It's also notable that during our testing we noticed that when increasing the `size` value we also needed to increase the value of the `MsoDrawingGroup``Length` field, which is represented in the script as `RECORD_SIZE`.As we can see, the value from 0x300 set randomly during fuzzing process was able to be increased to 0x958 without requiring any complicated data structure modifications. The reason for this size limit is easy to seeby looking at the end of our payload block:


As shown above, we ended up overwriting original data with "A" string just before the new worksheet structure starts. References to that structure are located in the file header so if this data is overwritten the parser will fail.

Overwriting RET Address

Our next step is to determine how many bytes need to be manipulated to overwrite the return address. Now we will generate the pattern cycle using PEDA and use it instead of the string of "A":

gdb-peda$ pattern_create
Generate a cyclic pattern
Set "pattern" option for basic/extended pattern type

Usage:
pattern_create size [file]
gdb-peda$ pattern_create 0x958

When we run `convert` with that modified payload we can see the following:


Now using the pattern_offset command we get offsets of values used to overwrite the RET address but also load them in some of the registers:

gdb-peda$ pattern_offset HA%dA%3A%IA%eA%4A%JA
HA%dA%3A%IA%eA%4A%JA found at offset: 264
gdb-peda$ #EIP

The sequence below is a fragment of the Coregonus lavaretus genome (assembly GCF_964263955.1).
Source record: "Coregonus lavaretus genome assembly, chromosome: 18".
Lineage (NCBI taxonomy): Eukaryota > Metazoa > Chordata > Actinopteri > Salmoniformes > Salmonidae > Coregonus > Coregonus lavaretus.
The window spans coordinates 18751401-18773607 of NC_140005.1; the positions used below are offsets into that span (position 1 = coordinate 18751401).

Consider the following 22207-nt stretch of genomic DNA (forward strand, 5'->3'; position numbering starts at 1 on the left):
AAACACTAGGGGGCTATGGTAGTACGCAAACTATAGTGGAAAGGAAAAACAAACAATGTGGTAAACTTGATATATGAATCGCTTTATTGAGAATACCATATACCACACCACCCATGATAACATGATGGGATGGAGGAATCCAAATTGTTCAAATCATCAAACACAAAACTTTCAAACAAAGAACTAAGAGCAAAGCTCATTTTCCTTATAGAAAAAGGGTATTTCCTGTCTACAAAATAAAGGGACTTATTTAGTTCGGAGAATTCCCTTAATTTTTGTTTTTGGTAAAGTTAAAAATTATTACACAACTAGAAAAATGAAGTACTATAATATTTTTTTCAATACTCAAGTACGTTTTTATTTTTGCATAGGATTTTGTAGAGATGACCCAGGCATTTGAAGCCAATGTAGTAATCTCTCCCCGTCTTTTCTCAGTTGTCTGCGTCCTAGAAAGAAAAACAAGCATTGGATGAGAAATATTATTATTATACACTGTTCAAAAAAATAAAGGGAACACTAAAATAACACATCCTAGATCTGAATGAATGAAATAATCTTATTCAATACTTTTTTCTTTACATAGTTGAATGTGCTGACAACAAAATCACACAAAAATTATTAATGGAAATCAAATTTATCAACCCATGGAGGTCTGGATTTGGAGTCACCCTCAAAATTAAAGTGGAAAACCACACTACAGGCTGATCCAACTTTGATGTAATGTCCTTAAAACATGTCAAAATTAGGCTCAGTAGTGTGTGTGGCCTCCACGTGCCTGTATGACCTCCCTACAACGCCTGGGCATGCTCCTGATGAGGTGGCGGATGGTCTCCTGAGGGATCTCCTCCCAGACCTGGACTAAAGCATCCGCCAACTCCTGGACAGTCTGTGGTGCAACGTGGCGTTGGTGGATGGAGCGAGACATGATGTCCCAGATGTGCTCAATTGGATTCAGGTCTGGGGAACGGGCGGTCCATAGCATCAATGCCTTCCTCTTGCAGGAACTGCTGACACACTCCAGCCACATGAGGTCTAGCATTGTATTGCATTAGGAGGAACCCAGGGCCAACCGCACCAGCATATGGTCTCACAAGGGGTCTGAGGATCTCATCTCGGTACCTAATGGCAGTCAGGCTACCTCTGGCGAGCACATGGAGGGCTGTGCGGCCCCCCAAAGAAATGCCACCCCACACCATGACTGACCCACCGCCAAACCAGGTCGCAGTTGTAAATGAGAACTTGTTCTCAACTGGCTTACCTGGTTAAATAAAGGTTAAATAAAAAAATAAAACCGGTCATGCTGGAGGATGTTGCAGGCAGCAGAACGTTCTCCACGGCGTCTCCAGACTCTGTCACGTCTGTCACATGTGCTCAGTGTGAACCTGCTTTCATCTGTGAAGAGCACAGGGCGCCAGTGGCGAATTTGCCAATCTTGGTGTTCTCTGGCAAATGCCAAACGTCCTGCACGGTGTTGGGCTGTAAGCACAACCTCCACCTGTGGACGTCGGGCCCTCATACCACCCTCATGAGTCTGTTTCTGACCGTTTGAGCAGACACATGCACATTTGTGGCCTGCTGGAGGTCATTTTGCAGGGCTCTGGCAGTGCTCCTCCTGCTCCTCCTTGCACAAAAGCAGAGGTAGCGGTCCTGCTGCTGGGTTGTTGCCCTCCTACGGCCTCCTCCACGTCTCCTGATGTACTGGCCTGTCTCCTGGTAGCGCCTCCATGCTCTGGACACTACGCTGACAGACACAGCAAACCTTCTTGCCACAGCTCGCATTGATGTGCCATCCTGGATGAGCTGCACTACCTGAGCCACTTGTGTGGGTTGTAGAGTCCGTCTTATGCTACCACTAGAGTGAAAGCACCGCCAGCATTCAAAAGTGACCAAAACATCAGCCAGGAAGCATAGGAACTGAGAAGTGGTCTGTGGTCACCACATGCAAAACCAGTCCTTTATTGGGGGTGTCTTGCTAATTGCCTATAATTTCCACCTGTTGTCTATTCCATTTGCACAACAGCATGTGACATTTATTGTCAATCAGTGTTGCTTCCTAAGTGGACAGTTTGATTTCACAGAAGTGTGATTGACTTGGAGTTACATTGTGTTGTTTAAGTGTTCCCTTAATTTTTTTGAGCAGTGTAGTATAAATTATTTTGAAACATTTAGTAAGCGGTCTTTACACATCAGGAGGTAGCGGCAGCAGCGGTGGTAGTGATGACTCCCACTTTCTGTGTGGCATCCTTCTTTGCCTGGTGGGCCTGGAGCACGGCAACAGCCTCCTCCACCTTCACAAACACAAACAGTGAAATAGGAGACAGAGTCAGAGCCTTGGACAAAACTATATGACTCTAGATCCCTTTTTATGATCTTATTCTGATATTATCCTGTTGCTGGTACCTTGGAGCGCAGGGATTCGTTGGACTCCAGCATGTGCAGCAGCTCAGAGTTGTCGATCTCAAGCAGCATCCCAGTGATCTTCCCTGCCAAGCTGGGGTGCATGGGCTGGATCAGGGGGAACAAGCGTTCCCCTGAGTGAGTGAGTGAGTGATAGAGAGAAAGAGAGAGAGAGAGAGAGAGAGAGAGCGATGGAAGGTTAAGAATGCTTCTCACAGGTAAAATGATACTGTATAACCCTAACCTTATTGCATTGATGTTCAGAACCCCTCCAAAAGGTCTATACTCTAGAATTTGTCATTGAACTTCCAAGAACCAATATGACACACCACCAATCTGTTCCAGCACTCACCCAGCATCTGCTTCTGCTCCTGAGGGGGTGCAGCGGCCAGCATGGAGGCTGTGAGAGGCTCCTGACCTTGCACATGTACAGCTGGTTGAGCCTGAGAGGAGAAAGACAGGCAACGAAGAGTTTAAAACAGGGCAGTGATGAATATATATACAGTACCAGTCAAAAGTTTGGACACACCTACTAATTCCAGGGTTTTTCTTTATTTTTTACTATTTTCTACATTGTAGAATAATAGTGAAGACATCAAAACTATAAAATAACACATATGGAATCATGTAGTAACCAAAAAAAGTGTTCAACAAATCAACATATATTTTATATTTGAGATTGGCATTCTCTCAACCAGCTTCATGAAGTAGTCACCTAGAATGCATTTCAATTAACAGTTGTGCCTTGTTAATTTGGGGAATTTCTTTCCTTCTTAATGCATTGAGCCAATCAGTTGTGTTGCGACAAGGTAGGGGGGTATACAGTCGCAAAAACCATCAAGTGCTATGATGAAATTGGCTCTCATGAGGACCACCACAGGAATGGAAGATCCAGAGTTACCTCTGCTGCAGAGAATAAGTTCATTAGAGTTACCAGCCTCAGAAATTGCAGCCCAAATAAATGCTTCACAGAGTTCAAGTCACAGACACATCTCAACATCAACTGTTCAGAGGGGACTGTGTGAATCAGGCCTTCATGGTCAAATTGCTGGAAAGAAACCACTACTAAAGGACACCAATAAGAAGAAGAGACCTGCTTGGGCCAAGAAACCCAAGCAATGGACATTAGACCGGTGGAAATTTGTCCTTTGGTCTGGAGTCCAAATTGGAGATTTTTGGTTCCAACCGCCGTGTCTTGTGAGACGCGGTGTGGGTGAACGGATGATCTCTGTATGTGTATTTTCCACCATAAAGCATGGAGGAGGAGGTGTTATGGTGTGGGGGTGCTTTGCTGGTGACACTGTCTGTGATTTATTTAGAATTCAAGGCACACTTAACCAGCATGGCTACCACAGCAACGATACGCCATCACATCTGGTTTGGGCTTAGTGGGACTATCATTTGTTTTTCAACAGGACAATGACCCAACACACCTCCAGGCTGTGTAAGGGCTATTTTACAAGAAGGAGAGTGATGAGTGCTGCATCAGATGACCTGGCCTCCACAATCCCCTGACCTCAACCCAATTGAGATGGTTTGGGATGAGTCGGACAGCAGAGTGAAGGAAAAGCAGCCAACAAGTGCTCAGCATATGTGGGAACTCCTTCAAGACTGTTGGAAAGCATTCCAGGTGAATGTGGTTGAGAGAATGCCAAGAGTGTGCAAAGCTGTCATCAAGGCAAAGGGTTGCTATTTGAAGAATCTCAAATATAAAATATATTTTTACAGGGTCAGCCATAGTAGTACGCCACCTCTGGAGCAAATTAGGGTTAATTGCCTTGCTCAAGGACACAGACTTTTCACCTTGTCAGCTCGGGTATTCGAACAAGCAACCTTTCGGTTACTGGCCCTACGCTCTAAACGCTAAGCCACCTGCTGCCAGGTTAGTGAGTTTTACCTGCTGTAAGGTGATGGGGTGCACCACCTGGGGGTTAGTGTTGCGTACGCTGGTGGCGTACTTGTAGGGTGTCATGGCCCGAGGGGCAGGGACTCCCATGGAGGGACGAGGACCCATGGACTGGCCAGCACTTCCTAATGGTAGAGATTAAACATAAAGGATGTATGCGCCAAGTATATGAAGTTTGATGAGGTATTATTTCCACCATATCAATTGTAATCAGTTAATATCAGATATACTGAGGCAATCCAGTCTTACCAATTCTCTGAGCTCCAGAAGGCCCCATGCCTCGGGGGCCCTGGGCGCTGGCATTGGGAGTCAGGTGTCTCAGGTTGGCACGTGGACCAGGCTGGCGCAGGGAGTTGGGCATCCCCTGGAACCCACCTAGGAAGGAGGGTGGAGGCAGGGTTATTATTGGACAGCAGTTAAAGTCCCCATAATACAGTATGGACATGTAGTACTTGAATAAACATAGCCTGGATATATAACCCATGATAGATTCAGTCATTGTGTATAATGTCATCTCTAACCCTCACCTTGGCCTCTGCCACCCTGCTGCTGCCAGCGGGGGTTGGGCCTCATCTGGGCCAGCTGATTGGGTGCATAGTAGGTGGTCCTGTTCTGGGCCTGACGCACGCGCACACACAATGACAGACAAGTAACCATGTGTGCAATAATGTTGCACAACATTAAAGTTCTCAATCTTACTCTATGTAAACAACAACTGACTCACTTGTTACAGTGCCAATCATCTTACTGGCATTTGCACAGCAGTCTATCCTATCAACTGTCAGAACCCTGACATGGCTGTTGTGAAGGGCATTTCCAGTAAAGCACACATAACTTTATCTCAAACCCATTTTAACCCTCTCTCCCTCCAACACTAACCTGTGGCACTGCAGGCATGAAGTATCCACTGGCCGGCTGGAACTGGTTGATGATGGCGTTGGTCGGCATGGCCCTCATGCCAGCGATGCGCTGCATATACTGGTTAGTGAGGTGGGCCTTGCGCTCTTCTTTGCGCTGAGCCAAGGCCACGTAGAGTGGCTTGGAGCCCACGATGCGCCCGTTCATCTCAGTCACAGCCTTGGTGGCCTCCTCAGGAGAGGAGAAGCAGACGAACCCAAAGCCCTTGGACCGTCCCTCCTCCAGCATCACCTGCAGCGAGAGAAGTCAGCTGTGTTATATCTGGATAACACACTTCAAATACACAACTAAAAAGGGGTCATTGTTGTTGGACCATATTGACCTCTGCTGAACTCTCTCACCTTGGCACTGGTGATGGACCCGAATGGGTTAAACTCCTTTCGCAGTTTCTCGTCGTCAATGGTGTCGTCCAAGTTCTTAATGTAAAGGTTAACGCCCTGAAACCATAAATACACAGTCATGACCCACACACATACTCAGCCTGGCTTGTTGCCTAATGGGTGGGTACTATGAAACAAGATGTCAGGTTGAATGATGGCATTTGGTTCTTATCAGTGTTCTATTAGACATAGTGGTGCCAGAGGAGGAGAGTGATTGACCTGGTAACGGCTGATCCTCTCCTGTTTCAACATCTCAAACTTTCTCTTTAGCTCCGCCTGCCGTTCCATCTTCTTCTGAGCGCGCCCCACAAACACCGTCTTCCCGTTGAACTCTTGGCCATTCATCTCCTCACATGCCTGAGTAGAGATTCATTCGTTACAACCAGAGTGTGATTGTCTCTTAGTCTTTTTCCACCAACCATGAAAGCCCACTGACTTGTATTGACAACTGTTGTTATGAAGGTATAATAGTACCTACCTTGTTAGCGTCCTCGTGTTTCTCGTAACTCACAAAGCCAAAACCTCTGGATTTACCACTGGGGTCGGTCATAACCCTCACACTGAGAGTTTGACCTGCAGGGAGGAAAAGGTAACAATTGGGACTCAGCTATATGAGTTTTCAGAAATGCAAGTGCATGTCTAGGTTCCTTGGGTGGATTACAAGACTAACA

gdb-peda$ pattern_offset nA%CA%-A
nA%CA%-A found at offset: 216
gdb-peda$ #RBX
gdb-peda$ pattern_offset %(A%DA%;
%(A%DA%; found at offset: 224
gdb-peda$ #RBP
(...)

We are able to fully control the return address by setting up the value at offset 264 of our payload and we can also fully control the beginning values of a few registers.We can make a simple test to determine whether the offsets we found are correct:


It's clear that everything works as expected.Taking into account that overwriting theRET address value is at offset 264 and a bigger part of the buffer is located after this offset the space left for our gadgets and shellcode equals: 0x958 - 264 = 0x850 ( 2128 ) bytes.This should allow for us to fit all necessary values and not be forced to manipulate the complicated XLS structure.

Building exploitation strategy

Before we choose one of the known methods to exploit this vulnerability we need to determine what mitigations may be implemented and used by this application and its components.

To do this we are going use checksec.sh:


We can see that the `convert` executable does not have ASLR support. The RELRO column has returned the "NO RELRO" status which means there is a writable region of memory at a fixed address where we can store data.


Unfortunately, from the attacker perspective, all components have NX compatibility which requires us to build a ROP chain to bypass it. We also can't make a simple PLT overwrite because there is not an interesting function "loaded" via PLT.Also we prefer to bind this exploit to product version instead of platform so we also reject the GOT overwrite technique. By binding to product version it supports compromise across supported platforms. We will attempt to leveragea classic stack based buffer overflow exploit by building a ROP chain based on the `convert` binary. The role of the ROP chain will be to set the stack executable (call to mprotect syscall) and then redirectcode execution flow onto the stack where our shellcode is located.